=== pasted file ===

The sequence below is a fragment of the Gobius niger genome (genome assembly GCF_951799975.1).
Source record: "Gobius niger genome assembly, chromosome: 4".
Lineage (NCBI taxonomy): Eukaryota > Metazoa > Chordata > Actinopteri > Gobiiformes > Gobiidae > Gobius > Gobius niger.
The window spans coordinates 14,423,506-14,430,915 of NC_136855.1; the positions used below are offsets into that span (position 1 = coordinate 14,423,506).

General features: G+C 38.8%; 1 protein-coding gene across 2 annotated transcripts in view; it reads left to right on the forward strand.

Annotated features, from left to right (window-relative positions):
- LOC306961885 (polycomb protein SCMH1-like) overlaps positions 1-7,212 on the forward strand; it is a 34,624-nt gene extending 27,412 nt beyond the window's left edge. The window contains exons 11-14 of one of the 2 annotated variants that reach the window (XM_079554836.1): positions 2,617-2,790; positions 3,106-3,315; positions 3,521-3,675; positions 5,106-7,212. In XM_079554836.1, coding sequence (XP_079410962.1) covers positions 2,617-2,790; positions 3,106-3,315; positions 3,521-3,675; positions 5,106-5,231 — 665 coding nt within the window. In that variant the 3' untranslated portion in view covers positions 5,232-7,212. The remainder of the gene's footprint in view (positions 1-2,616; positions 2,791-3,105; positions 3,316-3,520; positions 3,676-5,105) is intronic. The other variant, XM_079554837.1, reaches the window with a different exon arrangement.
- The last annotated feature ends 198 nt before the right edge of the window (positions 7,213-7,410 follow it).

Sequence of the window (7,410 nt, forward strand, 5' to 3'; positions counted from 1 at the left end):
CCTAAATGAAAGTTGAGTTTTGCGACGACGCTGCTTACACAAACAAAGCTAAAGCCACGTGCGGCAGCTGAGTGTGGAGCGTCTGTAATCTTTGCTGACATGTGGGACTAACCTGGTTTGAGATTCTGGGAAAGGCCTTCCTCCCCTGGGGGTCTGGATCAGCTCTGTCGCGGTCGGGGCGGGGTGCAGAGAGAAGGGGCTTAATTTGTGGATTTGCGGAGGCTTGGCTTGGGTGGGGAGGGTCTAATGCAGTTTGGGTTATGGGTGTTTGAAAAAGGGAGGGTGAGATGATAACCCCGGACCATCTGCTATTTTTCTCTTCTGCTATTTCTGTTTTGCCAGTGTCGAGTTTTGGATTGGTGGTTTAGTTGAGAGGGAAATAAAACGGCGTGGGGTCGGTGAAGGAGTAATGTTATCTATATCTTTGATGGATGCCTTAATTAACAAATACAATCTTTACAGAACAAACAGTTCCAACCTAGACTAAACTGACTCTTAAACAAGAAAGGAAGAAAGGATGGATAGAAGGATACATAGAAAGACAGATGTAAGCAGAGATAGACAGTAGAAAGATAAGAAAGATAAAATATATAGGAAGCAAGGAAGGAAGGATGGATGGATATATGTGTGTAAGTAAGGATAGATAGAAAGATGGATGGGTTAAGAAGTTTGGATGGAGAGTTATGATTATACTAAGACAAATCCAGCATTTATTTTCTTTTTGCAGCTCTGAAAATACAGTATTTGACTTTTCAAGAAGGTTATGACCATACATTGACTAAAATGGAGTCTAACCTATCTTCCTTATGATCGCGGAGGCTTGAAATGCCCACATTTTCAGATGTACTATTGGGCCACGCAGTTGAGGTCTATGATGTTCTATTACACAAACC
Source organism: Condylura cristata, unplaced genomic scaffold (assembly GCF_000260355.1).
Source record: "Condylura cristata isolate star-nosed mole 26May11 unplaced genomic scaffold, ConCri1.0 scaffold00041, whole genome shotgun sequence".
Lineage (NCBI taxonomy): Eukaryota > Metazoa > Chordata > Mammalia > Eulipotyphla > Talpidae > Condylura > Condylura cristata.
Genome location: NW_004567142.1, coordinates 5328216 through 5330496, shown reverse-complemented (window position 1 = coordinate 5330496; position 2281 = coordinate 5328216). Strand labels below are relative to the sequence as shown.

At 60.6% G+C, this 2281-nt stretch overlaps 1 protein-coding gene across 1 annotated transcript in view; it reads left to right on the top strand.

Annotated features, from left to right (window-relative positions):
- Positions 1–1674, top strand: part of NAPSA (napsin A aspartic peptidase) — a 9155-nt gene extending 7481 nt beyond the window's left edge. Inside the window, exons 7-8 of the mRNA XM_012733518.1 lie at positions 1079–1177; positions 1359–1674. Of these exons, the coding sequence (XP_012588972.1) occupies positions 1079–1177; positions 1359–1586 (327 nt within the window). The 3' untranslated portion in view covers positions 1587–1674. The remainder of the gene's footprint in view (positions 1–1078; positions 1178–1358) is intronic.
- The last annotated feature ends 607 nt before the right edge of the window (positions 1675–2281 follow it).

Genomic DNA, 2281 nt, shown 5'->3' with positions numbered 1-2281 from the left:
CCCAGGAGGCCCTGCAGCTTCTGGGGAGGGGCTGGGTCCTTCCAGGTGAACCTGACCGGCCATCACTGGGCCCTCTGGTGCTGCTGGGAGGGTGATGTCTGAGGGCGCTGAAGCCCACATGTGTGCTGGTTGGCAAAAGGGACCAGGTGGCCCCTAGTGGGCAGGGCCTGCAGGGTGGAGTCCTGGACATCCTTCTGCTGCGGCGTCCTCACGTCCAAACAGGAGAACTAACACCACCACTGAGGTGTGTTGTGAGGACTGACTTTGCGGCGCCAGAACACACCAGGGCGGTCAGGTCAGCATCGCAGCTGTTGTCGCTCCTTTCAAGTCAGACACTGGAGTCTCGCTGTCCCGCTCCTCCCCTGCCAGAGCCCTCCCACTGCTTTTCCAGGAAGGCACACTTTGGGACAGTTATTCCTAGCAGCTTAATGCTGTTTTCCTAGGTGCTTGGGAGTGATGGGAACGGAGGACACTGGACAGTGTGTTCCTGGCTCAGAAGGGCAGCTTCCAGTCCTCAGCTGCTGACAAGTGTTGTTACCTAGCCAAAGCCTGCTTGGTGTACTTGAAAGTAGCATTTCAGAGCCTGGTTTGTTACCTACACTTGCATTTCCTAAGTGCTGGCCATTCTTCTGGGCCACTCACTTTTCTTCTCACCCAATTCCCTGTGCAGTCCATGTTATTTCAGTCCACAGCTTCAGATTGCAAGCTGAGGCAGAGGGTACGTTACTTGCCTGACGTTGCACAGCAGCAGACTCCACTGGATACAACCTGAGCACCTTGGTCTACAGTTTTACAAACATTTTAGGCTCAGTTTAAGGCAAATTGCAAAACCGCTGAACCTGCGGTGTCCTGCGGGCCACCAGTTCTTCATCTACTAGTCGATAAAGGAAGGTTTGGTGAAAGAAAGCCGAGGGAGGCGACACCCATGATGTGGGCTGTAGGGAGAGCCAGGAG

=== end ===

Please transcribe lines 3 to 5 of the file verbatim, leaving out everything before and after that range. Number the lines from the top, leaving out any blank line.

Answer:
Lineage (NCBI taxonomy): Eukaryota > Metazoa > Chordata > Actinopteri > Gobiiformes > Gobiidae > Gobius > Gobius niger.
The window spans coordinates 14,423,506-14,430,915 of NC_136855.1; the positions used below are offsets into that span (position 1 = coordinate 14,423,506).

General features: G+C 38.8%; 1 protein-coding gene across 2 annotated transcripts in view; it reads left to right on the forward strand.